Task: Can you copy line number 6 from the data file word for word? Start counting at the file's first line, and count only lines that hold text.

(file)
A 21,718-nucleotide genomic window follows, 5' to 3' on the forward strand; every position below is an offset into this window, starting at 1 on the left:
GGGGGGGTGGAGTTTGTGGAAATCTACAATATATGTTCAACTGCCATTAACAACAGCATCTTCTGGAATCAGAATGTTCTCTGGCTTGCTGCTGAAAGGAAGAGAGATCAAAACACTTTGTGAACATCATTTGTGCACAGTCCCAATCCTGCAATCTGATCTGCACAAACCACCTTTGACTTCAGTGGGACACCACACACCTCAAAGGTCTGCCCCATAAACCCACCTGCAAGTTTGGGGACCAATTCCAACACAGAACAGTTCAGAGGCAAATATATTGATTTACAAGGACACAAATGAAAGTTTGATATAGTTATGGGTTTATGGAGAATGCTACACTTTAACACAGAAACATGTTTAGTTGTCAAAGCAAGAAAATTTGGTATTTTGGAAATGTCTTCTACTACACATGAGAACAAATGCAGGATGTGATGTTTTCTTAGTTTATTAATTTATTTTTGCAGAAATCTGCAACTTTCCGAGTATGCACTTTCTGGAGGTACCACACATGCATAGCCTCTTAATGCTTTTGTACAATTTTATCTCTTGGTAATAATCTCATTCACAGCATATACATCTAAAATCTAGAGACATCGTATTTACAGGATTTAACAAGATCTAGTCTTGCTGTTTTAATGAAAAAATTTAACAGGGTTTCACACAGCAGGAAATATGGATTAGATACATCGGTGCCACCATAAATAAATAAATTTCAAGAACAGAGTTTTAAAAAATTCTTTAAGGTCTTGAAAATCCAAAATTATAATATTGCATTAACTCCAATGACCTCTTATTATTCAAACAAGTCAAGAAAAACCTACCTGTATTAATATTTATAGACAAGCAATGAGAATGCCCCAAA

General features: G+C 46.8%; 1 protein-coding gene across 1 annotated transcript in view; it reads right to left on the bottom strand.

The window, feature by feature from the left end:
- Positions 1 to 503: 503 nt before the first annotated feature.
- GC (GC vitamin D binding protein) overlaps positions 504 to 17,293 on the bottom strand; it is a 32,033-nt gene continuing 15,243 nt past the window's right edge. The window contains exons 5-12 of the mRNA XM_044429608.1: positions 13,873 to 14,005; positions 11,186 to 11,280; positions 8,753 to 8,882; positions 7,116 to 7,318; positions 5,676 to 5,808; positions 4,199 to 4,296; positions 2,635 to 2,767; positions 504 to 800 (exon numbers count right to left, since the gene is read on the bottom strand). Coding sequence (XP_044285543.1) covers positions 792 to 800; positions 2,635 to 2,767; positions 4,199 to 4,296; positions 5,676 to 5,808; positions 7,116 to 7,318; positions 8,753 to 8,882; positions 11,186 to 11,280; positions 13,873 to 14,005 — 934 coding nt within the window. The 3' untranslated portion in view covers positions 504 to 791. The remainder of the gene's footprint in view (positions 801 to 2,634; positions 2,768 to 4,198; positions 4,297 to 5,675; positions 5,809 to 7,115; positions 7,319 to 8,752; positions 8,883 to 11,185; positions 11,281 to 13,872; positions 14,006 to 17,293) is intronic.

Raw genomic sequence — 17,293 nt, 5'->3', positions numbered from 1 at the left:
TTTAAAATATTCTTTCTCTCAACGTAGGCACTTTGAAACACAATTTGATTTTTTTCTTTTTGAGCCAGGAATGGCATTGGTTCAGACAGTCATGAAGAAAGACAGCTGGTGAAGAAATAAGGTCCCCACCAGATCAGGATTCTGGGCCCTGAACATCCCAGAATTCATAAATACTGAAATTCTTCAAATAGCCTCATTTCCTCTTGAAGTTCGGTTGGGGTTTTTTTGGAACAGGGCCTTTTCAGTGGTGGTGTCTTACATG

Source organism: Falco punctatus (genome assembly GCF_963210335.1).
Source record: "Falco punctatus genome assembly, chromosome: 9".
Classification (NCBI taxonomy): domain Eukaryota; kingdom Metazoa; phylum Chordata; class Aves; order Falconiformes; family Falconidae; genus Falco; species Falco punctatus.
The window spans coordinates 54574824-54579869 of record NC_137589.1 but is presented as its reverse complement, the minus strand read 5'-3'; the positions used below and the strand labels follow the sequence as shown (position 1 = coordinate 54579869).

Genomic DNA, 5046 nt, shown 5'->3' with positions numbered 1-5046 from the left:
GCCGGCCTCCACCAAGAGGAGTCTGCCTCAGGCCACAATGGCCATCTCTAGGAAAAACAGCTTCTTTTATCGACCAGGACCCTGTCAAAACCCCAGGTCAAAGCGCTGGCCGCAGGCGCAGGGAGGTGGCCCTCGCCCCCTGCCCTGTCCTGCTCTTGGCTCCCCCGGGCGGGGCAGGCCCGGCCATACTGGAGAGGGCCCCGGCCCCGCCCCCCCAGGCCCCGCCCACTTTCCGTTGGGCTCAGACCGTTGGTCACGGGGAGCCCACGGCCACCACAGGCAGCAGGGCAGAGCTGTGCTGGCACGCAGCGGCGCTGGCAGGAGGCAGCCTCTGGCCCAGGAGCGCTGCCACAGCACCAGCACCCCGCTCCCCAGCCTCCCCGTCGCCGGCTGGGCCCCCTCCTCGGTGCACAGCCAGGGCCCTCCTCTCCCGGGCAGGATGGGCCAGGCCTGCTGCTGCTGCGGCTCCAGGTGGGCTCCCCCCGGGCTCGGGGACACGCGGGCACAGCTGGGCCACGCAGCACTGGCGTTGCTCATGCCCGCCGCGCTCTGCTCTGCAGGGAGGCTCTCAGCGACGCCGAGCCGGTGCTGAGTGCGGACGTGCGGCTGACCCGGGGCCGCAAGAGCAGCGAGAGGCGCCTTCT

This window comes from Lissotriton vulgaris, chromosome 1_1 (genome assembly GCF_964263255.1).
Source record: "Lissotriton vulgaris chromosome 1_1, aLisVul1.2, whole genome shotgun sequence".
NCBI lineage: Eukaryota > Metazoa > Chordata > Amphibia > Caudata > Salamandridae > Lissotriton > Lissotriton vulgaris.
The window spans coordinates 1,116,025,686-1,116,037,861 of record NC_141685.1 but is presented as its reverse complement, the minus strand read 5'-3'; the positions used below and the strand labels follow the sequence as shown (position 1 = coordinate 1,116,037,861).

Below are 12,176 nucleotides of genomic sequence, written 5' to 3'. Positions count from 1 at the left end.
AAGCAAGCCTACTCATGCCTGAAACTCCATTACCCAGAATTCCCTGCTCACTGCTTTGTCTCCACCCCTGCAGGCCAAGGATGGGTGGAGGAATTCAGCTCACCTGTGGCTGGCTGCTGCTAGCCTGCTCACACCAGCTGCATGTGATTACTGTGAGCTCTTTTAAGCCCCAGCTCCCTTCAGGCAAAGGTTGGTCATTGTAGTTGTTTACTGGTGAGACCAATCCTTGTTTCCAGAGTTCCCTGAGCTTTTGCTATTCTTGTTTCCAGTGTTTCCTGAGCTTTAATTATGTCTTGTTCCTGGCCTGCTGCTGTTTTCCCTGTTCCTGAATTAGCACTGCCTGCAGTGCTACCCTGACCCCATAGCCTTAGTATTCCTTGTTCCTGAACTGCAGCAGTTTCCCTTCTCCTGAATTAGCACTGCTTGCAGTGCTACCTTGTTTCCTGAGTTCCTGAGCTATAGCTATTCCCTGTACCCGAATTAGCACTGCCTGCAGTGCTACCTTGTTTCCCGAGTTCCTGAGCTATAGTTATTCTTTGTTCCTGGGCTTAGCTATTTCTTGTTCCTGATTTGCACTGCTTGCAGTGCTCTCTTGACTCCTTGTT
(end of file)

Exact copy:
- GC (GC vitamin D binding protein) overlaps positions 504 to 17,293 on the bottom strand; it is a 32,033-nt gene continuing 15,243 nt past the window's right edge. The window contains exons 5-12 of the mRNA XM_044429608.1: positions 13,873 to 14,005; positions 11,186 to 11,280; positions 8,753 to 8,882; positions 7,116 to 7,318; positions 5,676 to 5,808; positions 4,199 to 4,296; positions 2,635 to 2,767; positions 504 to 800 (exon numbers count right to left, since the gene is read on the bottom strand). Coding sequence (XP_044285543.1) covers positions 792 to 800; positions 2,635 to 2,767; positions 4,199 to 4,296; positions 5,676 to 5,808; positions 7,116 to 7,318; positions 8,753 to 8,882; positions 11,186 to 11,280; positions 13,873 to 14,005 — 934 coding nt within the window. The 3' untranslated portion in view covers positions 504 to 791. The remainder of the gene's footprint in view (positions 801 to 2,634; positions 2,768 to 4,198; positions 4,297 to 5,675; positions 5,809 to 7,115; positions 7,319 to 8,752; positions 8,883 to 11,185; positions 11,281 to 13,872; positions 14,006 to 17,293) is intronic.